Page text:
Why the Gender Makeup of the Nursing Profession Is Changing

A new study examines the gender makeup of the nursing profession from 1960 to the present day. The study, published by the Washington Center for Equitable Growth and authored by economists Abigail Wozniak of the University of Notre Dame and Elizabeth Munnich of the University of Louisville, notes that in 1960, men were just 2.2 percent of all registered nurses. By 2013, men made up 13 percent of all registered nurses.

Dr. Wozniak

Dr. Wozniak stated that “it’s very unusual to see more men move into occupations that are primarily done by women. Our main goal was to try to understand the reasons for this change.”

The biggest factors contributing to more men entering the nursing profession are, according to Dr. Wozniak, “educational preparation in the form of high school completion and community college access, rising demand for healthcare workers, and the relaxing of traditional gender role attitudes.”

The authors also found that both men and women are increasingly likely to enter the profession in their 30s. The speculation is that nursing may not have been the first career choice but the high demand for nurses causes men and women to take a second look at nursing if they have not found success in other fields.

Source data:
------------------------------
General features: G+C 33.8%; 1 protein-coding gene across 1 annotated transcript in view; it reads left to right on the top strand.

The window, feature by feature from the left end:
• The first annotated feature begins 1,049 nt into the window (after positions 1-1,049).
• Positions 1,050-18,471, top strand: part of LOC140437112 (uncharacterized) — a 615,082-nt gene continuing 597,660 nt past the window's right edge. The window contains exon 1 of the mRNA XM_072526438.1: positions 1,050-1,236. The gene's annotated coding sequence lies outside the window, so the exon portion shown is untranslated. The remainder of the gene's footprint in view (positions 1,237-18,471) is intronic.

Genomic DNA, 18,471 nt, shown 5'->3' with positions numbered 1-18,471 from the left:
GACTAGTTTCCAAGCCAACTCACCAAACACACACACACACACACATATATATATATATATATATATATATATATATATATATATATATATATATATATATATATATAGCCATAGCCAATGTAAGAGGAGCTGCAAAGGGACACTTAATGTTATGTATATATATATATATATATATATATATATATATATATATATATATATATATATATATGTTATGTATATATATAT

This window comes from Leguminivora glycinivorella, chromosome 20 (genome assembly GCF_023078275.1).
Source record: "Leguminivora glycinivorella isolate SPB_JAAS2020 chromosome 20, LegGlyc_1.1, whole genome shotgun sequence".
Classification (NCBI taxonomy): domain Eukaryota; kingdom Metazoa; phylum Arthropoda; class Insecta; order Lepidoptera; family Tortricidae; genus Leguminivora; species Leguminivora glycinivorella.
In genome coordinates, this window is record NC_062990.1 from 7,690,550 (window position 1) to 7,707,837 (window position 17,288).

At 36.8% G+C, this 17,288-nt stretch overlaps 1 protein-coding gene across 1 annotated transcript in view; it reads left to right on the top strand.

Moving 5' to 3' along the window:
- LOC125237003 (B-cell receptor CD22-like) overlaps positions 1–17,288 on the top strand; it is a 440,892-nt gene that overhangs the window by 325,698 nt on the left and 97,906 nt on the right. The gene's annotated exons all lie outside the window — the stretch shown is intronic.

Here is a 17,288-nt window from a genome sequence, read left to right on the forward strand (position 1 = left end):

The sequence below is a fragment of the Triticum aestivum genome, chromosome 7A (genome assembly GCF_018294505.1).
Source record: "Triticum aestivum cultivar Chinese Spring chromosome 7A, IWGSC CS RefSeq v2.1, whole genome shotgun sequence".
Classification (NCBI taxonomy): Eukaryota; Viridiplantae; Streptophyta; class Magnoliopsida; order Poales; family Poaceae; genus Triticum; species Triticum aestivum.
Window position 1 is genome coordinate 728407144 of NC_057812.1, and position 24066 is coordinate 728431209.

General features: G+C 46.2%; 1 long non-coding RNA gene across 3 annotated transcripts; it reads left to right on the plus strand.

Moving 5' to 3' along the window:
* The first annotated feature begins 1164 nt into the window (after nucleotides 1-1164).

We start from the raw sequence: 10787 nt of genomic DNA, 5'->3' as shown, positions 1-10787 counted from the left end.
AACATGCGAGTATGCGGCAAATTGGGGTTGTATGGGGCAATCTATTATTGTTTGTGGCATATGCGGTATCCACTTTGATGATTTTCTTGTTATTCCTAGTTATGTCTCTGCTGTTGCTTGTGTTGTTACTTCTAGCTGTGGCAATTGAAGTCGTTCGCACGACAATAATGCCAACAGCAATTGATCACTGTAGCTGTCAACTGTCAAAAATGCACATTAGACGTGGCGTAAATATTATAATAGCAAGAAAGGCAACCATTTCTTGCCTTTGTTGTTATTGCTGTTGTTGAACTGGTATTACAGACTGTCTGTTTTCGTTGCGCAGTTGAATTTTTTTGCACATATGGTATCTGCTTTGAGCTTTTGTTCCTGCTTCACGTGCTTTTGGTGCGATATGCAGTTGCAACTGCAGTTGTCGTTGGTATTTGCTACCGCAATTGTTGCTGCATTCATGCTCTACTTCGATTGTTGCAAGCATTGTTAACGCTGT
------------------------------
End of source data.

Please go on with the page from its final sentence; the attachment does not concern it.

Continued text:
Dr. Munnich

Dr. Wozniak is an associate professor of economics at the University of Notre Dame. She is a graduate of the University of Chicago and holds a Ph.D. from Harvard University. Co-author Elizabeth Munnich is an assistant professor of economics at the University of Louisville. She is a graduate of Vassar College in Poughkeepsie, New York, and holds a master’s degree and a Ph.D. in economics from the University of Notre Dame.

The study, “What Explains the Rising Share of U.S. Men in Registered Nursing?” may be downloaded by clicking here.

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